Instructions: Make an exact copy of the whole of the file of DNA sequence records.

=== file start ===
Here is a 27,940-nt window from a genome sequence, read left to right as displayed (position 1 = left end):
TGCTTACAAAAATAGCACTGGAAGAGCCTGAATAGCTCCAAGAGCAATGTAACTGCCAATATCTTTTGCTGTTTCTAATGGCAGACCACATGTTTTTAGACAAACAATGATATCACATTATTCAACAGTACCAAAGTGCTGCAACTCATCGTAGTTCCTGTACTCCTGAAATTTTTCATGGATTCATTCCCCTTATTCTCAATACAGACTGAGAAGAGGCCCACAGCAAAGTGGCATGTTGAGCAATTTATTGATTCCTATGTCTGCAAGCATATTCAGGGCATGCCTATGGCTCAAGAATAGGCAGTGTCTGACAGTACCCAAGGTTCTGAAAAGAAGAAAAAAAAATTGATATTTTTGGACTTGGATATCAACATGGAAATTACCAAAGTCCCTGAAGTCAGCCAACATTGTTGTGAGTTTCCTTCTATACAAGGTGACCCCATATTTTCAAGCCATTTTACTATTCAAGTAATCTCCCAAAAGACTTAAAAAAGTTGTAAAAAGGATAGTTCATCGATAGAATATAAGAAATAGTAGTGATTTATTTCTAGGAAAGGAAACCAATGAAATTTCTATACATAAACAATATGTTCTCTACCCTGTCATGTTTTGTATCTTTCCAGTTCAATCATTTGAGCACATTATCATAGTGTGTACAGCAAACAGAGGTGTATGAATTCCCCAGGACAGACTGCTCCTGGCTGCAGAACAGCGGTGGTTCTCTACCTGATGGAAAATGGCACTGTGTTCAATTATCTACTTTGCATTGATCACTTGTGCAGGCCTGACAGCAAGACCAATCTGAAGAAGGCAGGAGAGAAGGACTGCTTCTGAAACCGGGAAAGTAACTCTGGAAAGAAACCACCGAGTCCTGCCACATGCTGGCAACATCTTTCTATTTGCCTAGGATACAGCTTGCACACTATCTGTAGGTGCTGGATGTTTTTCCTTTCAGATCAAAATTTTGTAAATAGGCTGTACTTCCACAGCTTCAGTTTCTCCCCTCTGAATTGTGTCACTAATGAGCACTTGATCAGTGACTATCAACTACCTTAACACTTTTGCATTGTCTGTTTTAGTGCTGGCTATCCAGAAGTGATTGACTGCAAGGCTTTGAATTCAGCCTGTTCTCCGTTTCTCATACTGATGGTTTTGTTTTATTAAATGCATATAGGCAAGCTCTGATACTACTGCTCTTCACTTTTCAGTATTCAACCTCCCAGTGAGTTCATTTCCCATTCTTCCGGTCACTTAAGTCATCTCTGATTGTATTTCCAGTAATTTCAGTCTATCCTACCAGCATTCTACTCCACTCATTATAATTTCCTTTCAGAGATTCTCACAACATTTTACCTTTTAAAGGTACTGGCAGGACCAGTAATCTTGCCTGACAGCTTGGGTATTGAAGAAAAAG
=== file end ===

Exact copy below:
Here is a 27,940-nt window from a genome sequence, read left to right as displayed (position 1 = left end):
TGCTTACAAAAATAGCACTGGAAGAGCCTGAATAGCTCCAAGAGCAATGTAACTGCCAATATCTTTTGCTGTTTCTAATGGCAGACCACATGTTTTTAGACAAACAATGATATCACATTATTCAACAGTACCAAAGTGCTGCAACTCATCGTAGTTCCTGTACTCCTGAAATTTTTCATGGATTCATTCCCCTTATTCTCAATACAGACTGAGAAGAGGCCCACAGCAAAGTGGCATGTTGAGCAATTTATTGATTCCTATGTCTGCAAGCATATTCAGGGCATGCCTATGGCTCAAGAATAGGCAGTGTCTGACAGTACCCAAGGTTCTGAAAAGAAGAAAAAAAAATTGATATTTTTGGACTTGGATATCAACATGGAAATTACCAAAGTCCCTGAAGTCAGCCAACATTGTTGTGAGTTTCCTTCTATACAAGGTGACCCCATATTTTCAAGCCATTTTACTATTCAAGTAATCTCCCAAAAGACTTAAAAAAGTTGTAAAAAGGATAGTTCATCGATAGAATATAAGAAATAGTAGTGATTTATTTCTAGGAAAGGAAACCAATGAAATTTCTATACATAAACAATATGTTCTCTACCCTGTCATGTTTTGTATCTTTCCAGTTCAATCATTTGAGCACATTATCATAGTGTGTACAGCAAACAGAGGTGTATGAATTCCCCAGGACAGACTGCTCCTGGCTGCAGAACAGCGGTGGTTCTCTACCTGATGGAAAATGGCACTGTGTTCAATTATCTACTTTGCATTGATCACTTGTGCAGGCCTGACAGCAAGACCAATCTGAAGAAGGCAGGAGAGAAGGACTGCTTCTGAAACCGGGAAAGTAACTCTGGAAAGAAACCACCGAGTCCTGCCACATGCTGGCAACATCTTTCTATTTGCCTAGGATACAGCTTGCACACTATCTGTAGGTGCTGGATGTTTTTCCTTTCAGATCAAAATTTTGTAAATAGGCTGTACTTCCACAGCTTCAGTTTCTCCCCTCTGAATTGTGTCACTAATGAGCACTTGATCAGTGACTATCAACTACCTTAACACTTTTGCATTGTCTGTTTTAGTGCTGGCTATCCAGAAGTGATTGACTGCAAGGCTTTGAATTCAGCCTGTTCTCCGTTTCTCATACTGATGGTTTTGTTTTATTAAATGCATATAGGCAAGCTCTGATACTACTGCTCTTCACTTTTCAGTATTCAACCTCCCAGTGAGTTCATTTCCCATTCTTCCGGTCACTTAAGTCATCTCTGATTGTATTTCCAGTAATTTCAGTCTATCCTACCAGCATTCTACTCCACTCATTATAATTTCCTTTCAGAGATTCTCACAACATTTTACCTTTTAAAGGTACTGGCAGGACCAGTAATCTTGCCTGACAGCTTGGGTATTGAAGAAAAAG